With the best quality of steel, (from the Cumberland Steel Works) at very low prices, manufactured in the city, saw and tool works would be assured successes. We argue, if a manufactory located in the New England States, using CUMBERLAND COAL, with all the added costs of handling and transportation, and their raw materials at much greater first cost than they can be obtained here, with shipping facilities no better than those possessed by this city, can be profitably conducted, the profits will be greater if the same manufactory were located here.
With car wheel iron and heavy timber of prime quality, at the low costs (quoted elsewhere,) we believe Cumberland to be a most desirable point for conducting car works. Spokes and hubs can be made cheaply here, and a ready market found for them as fast as manufactured.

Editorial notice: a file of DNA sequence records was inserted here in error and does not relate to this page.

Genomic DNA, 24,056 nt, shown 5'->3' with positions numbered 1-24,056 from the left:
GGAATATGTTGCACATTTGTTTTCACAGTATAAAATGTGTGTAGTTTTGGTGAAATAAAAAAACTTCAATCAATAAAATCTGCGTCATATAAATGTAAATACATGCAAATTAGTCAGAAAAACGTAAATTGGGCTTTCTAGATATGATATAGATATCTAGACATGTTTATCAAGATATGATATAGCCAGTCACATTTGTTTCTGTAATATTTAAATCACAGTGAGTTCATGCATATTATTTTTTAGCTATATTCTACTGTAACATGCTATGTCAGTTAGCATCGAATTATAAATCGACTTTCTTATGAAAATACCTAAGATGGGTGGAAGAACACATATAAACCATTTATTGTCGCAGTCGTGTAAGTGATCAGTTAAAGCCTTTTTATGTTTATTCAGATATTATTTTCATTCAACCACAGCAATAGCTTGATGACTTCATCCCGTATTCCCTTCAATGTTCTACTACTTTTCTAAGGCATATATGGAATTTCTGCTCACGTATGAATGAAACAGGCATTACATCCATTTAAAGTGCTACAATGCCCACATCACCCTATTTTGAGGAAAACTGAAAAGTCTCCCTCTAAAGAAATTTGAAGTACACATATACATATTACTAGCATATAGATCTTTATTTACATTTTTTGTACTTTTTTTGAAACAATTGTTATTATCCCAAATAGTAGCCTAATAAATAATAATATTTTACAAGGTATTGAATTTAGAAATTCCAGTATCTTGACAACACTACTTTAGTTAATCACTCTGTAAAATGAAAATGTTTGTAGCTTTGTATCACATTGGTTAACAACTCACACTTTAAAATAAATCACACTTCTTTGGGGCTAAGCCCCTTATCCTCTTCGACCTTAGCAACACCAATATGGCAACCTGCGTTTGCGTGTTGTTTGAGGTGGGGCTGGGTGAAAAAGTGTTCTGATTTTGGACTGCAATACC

With a pure sand in abundance, fuel at the low cost of $1.30 per ton, and fire brick of the very best quality at low prices, we confidently predict the successful establishment of glass works in this vicinity. Besides these leading interests many lines of manufacture could be successfully established to meet the special demands of the local trade of the city and vicinity. A cotton factory is now in operation within the city limits; and a boot and shoe factory, woolen mills, paper mills, stove factory, etc., if established here could find a market for their goods in the local trade of the vicinity.
Allegany County Public Library
21 x 14 cms
Board of Trade of the City of Cumberland
Mines and mineral resources, Maryland, Cumberland
Cumberland, Md., 1870s